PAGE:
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Table of Contents
ORIGINAL ARTICLE
Year : 2019  |  Volume : 8  |  Issue : 4  |  Page : 160-164

Practice of cardiopulmonary resuscitation among health care providers in a tertiary health centre in a semi-urban setting


1 Department of Paediatrics, Consultant Paediatrician, Aminu Kano Teaching Hospital/Bayero University Kano, Nigeria
2 Department of Family Medicine, Aminu Kano Teaching Hospital, Kano, Nigeria
3 Department of Medicine, Federal Medical Centre; Birnin Kudu, Jigawa State, Nigeria
4 Nursing Department, Aminu Kano Teaching Hospital, Kano, Nigeria
5 Department of Paediatrics, Federal Medical Centre, Birnin Kudu, Jigawa State, Nigeria
6 Institute of Human Virology, Nigeria

Date of Submission28-May-2019
Date of Decision16-Jul-2019
Date of Acceptance20-Jul-2019
Date of Web Publication02-Aug-2019

Correspondence Address:
Ibrahim Aliyu
Department of Paediatrics, Aminu Kano Teaching Hospital, Kano
Nigeria
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Source of Support: None, Conflict of Interest: None


DOI: 10.4103/2221-6189.263709

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  Abstract 


Objectives: To assess the basic knowledge of cardiopulmonary resuscitation (CPR) among health workers in a tertiary health facility in a semi-rural county.
Methods: A questionnaire based, cross sectional study involving health care professionals was performed in Federal Medical Centre, Birnin Kudu, Jigawa State, Nigeria from April to July 2017. A purposive sampling method was adopted for subject selection. A pretested self-administered questionnaire was distributed; this included knowledge on basic life support; participation in basic life supportand outcomes. It was adopted from the American Heart Association guidelines for CPR and emergency cardiac care.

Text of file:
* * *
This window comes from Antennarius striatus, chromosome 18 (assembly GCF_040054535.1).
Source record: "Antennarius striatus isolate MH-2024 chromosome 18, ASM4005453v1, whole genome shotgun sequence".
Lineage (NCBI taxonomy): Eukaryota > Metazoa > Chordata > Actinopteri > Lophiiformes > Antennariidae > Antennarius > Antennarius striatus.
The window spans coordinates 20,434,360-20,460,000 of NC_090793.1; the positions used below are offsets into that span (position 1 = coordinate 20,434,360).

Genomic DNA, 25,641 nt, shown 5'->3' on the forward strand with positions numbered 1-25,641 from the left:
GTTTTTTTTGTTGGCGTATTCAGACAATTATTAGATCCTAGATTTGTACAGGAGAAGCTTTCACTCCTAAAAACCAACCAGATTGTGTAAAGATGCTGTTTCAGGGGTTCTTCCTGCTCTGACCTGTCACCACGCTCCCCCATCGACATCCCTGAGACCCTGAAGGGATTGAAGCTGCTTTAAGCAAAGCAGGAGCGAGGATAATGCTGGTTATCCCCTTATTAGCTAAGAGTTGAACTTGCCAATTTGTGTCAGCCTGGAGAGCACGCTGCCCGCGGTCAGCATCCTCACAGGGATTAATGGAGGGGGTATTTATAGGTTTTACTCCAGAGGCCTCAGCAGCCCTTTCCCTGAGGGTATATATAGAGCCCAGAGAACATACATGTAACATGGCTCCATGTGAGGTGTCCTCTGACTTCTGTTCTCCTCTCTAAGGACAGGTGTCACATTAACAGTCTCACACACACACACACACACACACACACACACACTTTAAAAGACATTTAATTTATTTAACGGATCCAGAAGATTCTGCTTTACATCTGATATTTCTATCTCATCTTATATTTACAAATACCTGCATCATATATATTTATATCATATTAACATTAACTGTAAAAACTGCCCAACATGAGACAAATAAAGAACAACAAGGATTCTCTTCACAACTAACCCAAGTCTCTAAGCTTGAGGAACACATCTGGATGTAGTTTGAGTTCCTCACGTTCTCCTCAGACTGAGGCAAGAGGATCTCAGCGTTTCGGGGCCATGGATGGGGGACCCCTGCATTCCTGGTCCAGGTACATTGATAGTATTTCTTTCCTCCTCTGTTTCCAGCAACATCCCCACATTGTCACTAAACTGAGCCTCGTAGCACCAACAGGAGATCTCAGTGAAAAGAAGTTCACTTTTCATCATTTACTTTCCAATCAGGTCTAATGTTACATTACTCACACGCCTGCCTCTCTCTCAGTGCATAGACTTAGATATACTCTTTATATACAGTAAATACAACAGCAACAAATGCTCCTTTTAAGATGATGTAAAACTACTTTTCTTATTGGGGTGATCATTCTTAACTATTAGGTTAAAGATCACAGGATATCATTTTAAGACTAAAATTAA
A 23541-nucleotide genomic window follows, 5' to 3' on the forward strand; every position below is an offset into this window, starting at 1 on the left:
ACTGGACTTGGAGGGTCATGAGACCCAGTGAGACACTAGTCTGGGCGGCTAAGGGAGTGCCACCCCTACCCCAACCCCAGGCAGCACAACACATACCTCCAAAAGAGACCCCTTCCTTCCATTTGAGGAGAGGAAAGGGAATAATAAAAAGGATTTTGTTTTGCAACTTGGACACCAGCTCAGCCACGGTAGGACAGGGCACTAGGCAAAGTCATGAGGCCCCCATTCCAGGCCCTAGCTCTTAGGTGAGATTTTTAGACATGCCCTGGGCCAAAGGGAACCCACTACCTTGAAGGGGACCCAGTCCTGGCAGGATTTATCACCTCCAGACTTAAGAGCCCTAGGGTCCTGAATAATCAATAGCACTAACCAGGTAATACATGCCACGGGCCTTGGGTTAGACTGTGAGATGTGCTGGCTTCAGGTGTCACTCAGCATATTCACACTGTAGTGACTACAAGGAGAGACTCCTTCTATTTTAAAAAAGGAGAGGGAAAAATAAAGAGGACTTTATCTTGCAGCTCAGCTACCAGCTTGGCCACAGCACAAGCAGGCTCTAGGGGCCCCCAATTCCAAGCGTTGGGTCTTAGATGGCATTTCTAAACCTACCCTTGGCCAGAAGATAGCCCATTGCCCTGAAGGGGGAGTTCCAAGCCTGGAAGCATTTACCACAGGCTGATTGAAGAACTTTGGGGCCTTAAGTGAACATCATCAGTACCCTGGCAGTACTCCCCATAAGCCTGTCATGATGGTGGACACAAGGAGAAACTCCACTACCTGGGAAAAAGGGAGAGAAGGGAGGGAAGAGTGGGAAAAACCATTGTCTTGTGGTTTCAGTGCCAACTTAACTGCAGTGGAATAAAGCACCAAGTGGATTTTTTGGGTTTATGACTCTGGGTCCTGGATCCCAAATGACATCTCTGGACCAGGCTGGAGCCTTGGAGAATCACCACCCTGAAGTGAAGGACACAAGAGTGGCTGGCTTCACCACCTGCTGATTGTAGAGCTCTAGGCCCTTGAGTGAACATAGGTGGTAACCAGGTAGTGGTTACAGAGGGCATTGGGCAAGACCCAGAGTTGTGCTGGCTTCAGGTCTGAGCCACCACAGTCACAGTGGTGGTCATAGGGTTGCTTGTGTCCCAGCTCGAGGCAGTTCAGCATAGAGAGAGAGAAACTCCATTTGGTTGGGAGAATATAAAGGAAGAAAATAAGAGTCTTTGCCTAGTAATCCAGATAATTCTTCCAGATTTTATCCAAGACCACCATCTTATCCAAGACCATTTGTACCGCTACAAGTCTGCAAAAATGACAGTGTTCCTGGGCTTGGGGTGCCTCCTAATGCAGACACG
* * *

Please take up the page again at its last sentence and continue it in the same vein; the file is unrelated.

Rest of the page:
Results: One hundred and two respondents were recruited (40 doctors and 62 nurses). There were 50 males (49%) and 52 females (51%). Their age ranged from 23 to 54 years with mean of (34.9± 7.4) years. Only 20% of the respondents were aware of circulation, airway and circulation in adult resuscitation; however, 61.0% of all respondents were aware of airway, breathing and circulation of resuscitation in children. Furthermore, only 10% of the respondents were aware of the correct steps of single rescuer resuscitation. Their knowledge was poor about chest compression and ventilation for both adult and children resuscitation. The overall knowledge score ranged from 0.0% to 100% with mean knowledge score of (21.2±18.6)%. The date of last training about CPR had no relationship with the knowledge scores (χ2=2.951, P=0.300). The cadre of the respondents (doctors and nurses) had no relationship with their knowledge score (χ2=0.100, P=0.633 for doctors and nurses; ,χ2=7.074, P=0.225 for doctors cadre; XX2=3.868, P=0.677 for nurses cadre) respectively.
Conclusions: The knowledge about CPR among health workers is poor; furthermore, the last date of training about CPR and the cadre of staffs have no relationship with knowledge of CPR.

Keywords: Cardiopulmonary resuscitation, Health workers, Knowledge


How to cite this article:
Aliyu I, Michael GC, Ibrahim H, Ibrahim ZF, Idris U, Zubayr BM, Ibrahim HU. Practice of cardiopulmonary resuscitation among health care providers in a tertiary health centre in a semi-urban setting. J Acute Dis 2019;8:160-4

How to cite this URL:
Aliyu I, Michael GC, Ibrahim H, Ibrahim ZF, Idris U, Zubayr BM, Ibrahim HU. Practice of cardiopulmonary resuscitation among health care providers in a tertiary health centre in a semi-urban setting. J Acute Dis [serial online] 2019 [cited 2021 Sep 21];8:160-4. Available from: http://www.jadweb.org/text.asp?2019/8/4/160/263709




  1. Introduction Top